The Rudd Government’s 2009 overhaul of Australia’s industrial relations regime represented a substantial reversal of almost two decades of reform. Australia’s trajectory towards decentralised wage-setting directly between employers and employees was arrested in favour of a system with government and trade unions at its core.
The reregulation of the labour market by the Fair Work regime (‘Fair Work’) has not only come at a cost to businesses and the economy as a whole, but to workers and, more importantly, the unemployed.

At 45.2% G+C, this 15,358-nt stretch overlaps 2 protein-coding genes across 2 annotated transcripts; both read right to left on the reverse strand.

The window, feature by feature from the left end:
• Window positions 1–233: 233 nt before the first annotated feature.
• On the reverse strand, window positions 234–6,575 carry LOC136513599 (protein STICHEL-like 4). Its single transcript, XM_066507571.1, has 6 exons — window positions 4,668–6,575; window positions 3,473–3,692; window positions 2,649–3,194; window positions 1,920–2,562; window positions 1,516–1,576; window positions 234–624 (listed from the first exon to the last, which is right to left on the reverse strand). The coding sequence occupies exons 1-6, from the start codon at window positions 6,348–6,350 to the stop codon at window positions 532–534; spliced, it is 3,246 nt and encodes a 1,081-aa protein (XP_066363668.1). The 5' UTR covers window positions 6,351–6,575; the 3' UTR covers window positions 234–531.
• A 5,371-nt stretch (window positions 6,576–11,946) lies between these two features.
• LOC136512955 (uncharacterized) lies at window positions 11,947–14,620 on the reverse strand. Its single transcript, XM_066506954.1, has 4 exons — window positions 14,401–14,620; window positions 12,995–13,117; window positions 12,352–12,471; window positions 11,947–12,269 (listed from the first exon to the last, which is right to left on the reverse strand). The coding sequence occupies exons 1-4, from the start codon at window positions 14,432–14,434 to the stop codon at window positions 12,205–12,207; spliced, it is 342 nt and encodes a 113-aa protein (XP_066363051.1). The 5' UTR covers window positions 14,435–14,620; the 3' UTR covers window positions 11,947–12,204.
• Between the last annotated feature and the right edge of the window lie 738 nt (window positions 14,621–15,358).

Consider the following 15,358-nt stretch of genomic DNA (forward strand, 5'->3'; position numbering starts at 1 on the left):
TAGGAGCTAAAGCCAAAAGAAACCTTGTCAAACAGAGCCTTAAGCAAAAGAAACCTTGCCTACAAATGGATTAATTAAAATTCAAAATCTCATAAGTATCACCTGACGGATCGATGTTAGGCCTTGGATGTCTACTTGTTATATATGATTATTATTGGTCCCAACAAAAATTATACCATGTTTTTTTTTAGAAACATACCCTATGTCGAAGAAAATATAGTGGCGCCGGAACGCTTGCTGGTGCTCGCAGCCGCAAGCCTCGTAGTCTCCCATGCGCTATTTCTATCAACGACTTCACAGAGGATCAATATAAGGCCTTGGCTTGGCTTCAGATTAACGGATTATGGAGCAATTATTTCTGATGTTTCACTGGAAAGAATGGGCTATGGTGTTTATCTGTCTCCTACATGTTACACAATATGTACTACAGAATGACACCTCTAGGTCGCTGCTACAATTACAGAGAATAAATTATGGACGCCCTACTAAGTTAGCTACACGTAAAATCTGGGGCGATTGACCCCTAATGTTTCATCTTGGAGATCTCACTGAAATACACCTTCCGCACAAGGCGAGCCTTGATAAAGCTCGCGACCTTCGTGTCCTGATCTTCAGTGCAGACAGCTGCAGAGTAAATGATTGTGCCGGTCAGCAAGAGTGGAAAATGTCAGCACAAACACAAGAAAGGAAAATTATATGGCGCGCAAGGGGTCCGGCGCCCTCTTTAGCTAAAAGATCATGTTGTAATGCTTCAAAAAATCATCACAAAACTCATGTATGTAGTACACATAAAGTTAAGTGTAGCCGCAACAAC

This paper will examine the ways in which Fair Work has deprived many Australians of the dignity of work. In particular, it will critique the way in which Fair Work interfered with the right to work by:
1. reducing labour market flexibility and restricting the right to work;
2. imposing economic barriers that have effectively priced many Australians out of the labour market; and
3. creating structural disincentives for employers to hire.